Also, the Vatican is sponsoring a huge International conference of scholars, at least 40 of them, but probably many more. These scholars will present papers about Galileo's use of the telescope, and about Galileo's trial, that will relate to whether Galileo should be made a saint.

2009 willl be a big year!

Thomas Jefferson 1796, 1800, 1804; James Madison 1808, 1812; Ron Paul 1988, 2008, 2012; Rand Paul 2016.

For being the head of the vatican...

he's sure outspoken about many controversial things. Of course outspoken people is what brings justice to the world! Regardless of religion. Catholic or not, we need to encourage those that speak freely!

Pray for Your Enemies and Righteous Leaders...so that God May Bring Justice to the Innocent!

+...Pray for Your Enemies and Moral Courage for Righteous Leaders, so that Justice Will Be Delivered to the Innocent...+

The Vatican are old fools

Took them centuries to admit they were wrong about Galileo, still haven't done similar on Copernicus or Bruno, and suprisingly they didn't go after Kepler, Newton, Brahe, or Halley, who added the math behind the first three.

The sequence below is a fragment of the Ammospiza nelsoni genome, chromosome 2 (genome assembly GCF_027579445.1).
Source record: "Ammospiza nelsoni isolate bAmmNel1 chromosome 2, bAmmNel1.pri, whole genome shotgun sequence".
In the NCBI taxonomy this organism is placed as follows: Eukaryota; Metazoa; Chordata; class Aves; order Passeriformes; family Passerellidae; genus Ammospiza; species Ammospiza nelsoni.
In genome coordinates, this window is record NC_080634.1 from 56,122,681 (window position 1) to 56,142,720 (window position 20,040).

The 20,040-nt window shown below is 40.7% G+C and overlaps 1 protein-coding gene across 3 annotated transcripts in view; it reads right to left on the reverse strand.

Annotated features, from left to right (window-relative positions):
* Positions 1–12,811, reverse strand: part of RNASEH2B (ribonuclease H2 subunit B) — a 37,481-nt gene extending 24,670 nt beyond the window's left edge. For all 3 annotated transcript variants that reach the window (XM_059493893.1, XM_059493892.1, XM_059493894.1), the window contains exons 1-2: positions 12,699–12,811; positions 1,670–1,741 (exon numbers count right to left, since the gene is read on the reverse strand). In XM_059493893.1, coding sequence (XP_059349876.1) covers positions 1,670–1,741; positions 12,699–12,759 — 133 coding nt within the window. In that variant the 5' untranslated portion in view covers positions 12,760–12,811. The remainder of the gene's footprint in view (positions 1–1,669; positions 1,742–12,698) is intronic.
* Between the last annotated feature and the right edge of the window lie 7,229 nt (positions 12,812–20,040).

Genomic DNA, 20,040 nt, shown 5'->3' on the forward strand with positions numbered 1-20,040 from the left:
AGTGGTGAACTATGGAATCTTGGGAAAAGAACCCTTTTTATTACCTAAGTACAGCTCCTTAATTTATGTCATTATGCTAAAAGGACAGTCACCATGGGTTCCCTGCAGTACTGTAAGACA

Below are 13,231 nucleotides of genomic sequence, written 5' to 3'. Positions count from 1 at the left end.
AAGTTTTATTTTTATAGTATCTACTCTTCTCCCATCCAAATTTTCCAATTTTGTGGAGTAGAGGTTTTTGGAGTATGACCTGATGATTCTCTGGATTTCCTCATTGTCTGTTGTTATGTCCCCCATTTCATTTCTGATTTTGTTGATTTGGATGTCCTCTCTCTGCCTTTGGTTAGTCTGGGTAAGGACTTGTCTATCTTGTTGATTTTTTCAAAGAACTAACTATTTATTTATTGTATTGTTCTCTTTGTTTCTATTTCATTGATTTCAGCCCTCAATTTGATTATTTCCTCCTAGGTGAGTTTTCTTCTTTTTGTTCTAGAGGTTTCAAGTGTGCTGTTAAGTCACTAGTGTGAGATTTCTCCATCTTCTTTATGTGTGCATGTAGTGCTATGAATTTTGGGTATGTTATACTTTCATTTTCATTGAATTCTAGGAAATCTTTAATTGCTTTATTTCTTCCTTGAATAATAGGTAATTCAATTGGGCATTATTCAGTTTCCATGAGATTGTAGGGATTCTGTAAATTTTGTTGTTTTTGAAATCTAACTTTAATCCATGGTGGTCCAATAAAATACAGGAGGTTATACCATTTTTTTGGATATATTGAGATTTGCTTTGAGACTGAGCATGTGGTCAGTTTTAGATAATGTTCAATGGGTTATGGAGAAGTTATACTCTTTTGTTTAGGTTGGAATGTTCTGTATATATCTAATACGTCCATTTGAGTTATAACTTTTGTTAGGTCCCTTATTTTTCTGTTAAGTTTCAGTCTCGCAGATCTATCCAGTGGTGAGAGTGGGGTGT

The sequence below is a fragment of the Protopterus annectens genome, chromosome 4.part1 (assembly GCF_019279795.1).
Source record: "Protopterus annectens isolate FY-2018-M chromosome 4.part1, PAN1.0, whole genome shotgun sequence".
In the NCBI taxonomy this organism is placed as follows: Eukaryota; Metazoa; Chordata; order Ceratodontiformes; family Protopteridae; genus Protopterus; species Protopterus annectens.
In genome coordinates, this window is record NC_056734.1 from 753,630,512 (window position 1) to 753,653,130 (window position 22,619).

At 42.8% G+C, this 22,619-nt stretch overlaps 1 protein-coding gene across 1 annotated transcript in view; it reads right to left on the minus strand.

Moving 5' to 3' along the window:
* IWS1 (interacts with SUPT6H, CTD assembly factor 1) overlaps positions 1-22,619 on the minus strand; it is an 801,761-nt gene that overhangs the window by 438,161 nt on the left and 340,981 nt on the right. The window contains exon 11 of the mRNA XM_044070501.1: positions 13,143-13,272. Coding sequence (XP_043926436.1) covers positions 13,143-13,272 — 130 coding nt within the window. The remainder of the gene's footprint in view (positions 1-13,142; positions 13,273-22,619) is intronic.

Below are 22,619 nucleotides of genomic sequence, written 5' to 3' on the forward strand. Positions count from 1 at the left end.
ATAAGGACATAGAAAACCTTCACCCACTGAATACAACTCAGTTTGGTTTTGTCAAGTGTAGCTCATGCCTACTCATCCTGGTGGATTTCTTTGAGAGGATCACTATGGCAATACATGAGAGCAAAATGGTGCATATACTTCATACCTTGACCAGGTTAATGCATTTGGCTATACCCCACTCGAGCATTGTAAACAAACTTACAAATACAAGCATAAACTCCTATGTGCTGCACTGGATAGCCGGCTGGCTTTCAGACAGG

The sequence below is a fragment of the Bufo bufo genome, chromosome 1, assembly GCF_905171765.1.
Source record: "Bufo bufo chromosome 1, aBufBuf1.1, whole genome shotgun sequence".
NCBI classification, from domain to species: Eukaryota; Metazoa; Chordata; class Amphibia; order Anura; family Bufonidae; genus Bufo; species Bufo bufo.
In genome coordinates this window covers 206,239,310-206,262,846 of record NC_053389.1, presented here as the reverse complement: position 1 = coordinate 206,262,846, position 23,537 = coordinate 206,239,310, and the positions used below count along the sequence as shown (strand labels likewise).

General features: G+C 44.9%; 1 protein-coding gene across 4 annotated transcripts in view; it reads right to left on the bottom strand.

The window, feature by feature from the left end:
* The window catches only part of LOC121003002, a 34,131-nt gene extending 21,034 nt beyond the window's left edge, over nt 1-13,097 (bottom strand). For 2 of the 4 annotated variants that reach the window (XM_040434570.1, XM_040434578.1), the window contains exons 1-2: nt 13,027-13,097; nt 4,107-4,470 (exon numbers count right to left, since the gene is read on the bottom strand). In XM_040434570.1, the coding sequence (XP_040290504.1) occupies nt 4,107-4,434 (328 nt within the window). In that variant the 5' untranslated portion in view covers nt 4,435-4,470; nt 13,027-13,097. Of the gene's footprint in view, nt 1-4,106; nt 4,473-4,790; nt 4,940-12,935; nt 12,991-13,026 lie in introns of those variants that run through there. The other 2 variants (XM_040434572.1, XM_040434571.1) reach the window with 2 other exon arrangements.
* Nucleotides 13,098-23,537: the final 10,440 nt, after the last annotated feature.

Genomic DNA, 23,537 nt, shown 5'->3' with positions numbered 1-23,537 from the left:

Then the Pope goes and puts his foot in his mouth on the GLBT issue as well. Like he should talk after the problems the RCC had had with their priests lately.

Yet another reason I'm glad I left Rome in the rear-view mirror on the dinsoaur pile of life...

Kepler, Newton, Brahe, and

Kepler, Newton, Brahe, and Halley weren't Catholics.

Bruno has been considered, but he had many core religious views that deviated greatly from orthodoxy, unlike Galileo.

Thomas Jefferson 1796, 1800, 1804; James Madison 1808, 1812; Ron Paul 1988, 2008, 2012; Rand Paul 2016.